Niki de Saint Phalle fired rifles at her canvases, creating dazzling explosions of color.
A searingly feminist 1925 memoir of life in small-town Texas rises from the dustbin of patriarchy.
Until 1968, a Married Texas Woman Couldn’t Own Property or Start a Business Without Her Husband’s Permission. This Dallas Attorney Changed That.
Louise Raggio fought to pass a landmark law that gave equal rights to Texas women.
In her second novel, Gentry mines women’s commonplace experiences with abusive men to create a page-turning thriller.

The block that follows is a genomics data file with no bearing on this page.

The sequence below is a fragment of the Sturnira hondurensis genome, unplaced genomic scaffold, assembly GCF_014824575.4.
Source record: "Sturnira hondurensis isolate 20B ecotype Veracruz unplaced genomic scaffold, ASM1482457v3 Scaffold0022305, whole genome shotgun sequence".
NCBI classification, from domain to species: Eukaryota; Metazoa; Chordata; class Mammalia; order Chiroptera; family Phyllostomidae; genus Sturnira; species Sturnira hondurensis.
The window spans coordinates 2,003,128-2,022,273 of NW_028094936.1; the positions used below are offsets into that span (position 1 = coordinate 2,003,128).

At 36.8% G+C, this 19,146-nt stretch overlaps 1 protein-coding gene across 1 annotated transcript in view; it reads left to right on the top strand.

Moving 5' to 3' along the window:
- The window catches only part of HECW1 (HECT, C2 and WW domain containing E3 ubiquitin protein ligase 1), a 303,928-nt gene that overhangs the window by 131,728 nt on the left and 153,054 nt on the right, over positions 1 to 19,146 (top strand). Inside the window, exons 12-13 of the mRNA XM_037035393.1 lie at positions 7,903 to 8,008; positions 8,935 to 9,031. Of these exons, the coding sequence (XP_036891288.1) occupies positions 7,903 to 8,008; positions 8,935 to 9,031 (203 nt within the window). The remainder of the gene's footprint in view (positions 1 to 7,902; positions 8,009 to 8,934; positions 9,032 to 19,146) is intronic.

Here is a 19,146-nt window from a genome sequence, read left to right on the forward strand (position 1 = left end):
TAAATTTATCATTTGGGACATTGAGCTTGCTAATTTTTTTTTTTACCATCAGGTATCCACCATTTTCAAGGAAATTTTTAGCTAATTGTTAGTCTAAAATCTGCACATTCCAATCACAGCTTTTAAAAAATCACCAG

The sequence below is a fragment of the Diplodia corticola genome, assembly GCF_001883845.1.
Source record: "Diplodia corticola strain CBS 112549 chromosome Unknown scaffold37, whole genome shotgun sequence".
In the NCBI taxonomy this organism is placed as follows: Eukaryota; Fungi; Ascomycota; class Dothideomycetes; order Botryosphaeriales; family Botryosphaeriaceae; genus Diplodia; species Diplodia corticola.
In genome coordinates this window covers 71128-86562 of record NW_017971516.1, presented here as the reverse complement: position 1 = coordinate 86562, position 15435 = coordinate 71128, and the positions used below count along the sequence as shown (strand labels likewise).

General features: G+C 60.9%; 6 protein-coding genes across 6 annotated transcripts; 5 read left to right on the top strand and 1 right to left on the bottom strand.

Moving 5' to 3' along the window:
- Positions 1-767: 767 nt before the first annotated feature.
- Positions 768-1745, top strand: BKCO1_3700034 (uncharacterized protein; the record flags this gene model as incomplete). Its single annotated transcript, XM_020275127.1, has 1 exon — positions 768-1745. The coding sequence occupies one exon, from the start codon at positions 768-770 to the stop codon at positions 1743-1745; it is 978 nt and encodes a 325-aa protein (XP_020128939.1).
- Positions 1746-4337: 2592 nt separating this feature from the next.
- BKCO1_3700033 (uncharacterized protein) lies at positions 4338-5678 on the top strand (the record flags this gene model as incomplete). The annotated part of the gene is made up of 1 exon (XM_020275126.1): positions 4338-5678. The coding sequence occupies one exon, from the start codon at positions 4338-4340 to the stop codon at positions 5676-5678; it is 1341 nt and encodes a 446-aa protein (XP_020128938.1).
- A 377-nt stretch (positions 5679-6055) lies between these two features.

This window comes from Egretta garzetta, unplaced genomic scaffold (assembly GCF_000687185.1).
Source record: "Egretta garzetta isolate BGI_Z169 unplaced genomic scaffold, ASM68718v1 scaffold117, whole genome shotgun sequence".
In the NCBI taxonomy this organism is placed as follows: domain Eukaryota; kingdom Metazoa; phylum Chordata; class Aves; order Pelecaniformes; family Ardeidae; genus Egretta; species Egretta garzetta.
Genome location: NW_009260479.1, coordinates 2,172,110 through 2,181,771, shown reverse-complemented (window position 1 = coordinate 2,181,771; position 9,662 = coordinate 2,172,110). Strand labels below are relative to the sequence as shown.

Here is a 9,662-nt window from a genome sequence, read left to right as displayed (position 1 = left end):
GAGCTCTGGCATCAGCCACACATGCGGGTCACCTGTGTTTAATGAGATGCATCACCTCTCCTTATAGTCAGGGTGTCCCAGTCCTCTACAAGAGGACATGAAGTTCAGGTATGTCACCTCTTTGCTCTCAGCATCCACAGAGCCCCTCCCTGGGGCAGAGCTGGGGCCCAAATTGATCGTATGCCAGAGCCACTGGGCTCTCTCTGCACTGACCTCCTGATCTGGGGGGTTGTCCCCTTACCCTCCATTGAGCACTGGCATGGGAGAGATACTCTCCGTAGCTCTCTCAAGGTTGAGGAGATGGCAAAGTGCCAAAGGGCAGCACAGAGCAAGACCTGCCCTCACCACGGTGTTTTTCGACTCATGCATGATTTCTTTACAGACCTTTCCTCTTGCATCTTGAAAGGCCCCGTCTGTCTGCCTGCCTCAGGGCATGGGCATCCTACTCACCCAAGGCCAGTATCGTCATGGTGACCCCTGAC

The letter-sweater-wearing, pom-pom-shaking, pep-rally-leading girl next door has been a beloved Texas icon for generations. So why do so many people today— lawmakers and lawyers, preachers and feminists—think cheerleading is the root, root, root of all evil?